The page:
Monday, January 28, 2013

Lead foot Hey! Money you're throwing away.

Lead foot Hey! Money you're throwing away.

Paul A. Eisenstein, the Detroit Bureau

Studies show that fuel economy has become the number one concern among the American car buyer – but drivers have higher top speeds, which greatly reduced the mileage Gets a car was pressure.

While the common sense might seem, a new study clearly quantifies the impact of putting the pedal to the metal. And it is that it amazingly few differences between vehicles, whether brick-like SUVs or sleek, wind was sports.

"People like rules of thumb, and if you have increased your speed of 50 to 60 miles per hour, we find the largest number of vehicles, which is about 12 percent, fuel consumption will go," said Brian H. West, a researcher at the Oak Ridge National Laboratory, in Knoxville, Tennessee, where the study was conducted.

You see a little faster, press you fall 14 percent go from 60 to 70 mph, while the fuel consumption further 16 per cent will fall when you move the speedometer up to 80 kilometres.

While West says he was "surprised" by the overall results of the new study, he and the rest of the research team to make an unexpected discovery. You were expecting to see some types of vehicles do better than others, but the decline in fuel economy showed consistency across all vehicle classes even the heaviest, and boxiest SUVs, with only a one or two percent deviations from the least efficient models.

Hybrid vehicles, which are to the stop-and-go city traffic, where their batteries recharged constantly, really are included. At highway speeds, there is little opportunity for them to energy to regenerate, which serves the gasoline they compensate for consumers. And in fact, many hybrids have actually lower highway mileage reviews than what the EPA that they get in the traffic estimates.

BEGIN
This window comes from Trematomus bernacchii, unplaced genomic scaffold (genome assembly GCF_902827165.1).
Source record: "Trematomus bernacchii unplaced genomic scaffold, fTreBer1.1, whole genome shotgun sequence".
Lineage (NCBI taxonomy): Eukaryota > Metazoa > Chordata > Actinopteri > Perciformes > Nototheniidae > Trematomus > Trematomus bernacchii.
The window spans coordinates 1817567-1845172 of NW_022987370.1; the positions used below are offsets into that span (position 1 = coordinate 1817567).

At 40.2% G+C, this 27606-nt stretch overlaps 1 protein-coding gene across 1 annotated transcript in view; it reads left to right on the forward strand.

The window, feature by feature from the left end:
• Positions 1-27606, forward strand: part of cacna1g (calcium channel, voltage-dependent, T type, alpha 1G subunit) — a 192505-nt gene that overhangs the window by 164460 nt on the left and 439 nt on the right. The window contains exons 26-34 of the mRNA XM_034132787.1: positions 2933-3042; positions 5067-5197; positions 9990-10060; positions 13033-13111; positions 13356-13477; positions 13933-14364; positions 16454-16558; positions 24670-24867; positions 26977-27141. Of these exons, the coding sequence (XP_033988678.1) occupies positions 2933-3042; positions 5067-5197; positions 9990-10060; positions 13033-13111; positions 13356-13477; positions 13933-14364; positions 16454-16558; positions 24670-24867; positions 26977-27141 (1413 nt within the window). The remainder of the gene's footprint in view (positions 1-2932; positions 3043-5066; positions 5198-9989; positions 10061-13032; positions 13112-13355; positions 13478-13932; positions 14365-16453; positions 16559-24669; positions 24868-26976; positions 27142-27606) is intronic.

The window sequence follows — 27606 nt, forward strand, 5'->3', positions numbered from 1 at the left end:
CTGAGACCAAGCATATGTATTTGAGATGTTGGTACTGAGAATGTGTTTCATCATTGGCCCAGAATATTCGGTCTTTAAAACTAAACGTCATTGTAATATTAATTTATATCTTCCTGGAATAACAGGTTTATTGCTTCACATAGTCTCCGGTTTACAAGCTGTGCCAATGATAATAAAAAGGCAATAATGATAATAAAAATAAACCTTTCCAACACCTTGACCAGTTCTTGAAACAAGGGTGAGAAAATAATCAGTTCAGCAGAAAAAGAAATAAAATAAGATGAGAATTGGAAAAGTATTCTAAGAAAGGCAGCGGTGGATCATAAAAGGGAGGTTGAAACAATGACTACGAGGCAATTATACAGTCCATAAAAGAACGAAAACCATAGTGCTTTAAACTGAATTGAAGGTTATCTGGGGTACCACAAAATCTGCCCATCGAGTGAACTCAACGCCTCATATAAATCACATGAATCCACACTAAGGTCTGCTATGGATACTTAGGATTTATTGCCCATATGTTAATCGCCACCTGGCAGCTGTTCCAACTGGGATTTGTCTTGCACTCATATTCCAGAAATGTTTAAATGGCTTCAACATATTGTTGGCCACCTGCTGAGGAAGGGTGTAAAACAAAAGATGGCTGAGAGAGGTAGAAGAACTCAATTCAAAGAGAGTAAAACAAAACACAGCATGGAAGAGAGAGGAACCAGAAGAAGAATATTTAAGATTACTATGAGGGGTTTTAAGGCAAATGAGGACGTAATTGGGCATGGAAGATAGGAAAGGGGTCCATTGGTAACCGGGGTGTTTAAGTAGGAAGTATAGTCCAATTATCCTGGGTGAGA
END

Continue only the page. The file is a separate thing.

Because West refused to discuss the political consequences of increased fuel consumption – and opponents of higher speeds could be used the new study by proponents. A vehicle that might get 40 miles per gallon to 50 miles per hour would see something closer to 25 mpg at 80 km/h.

Speeds lifted first passed federal restrictions increased significantly since Congress, during the energy crises of the 1970s, which at one point the US speed limit to 50 mph lowered and then raised it to 55, the infamous "double-nickel."

Late last year, opened Texas of country quickest route, a toll road route in the vicinity of Austin with a top speed of 85 mph.

The increase of speed created chaos for both the EPA by Congress on automotive fuel economy standards and test, and the automaker is charged depending on the monitor after EPA results.

The tests, which determine the numbers that were so-called "Munroney sticker" several times in the past four decades, last with the beginning of the model year 2012 revised the label for a new vehicle window. The latest procedures include a short burst at 80 miles per hour, but in general the results reflect slow ride, which means much less aggressive, that a large percentage of American motorists lower fuel consumption than is specified.

And the faster they go, the new Oak Ridge study confirms, the faster the gap grows.

Copyright 2013 the Detroit Bureau

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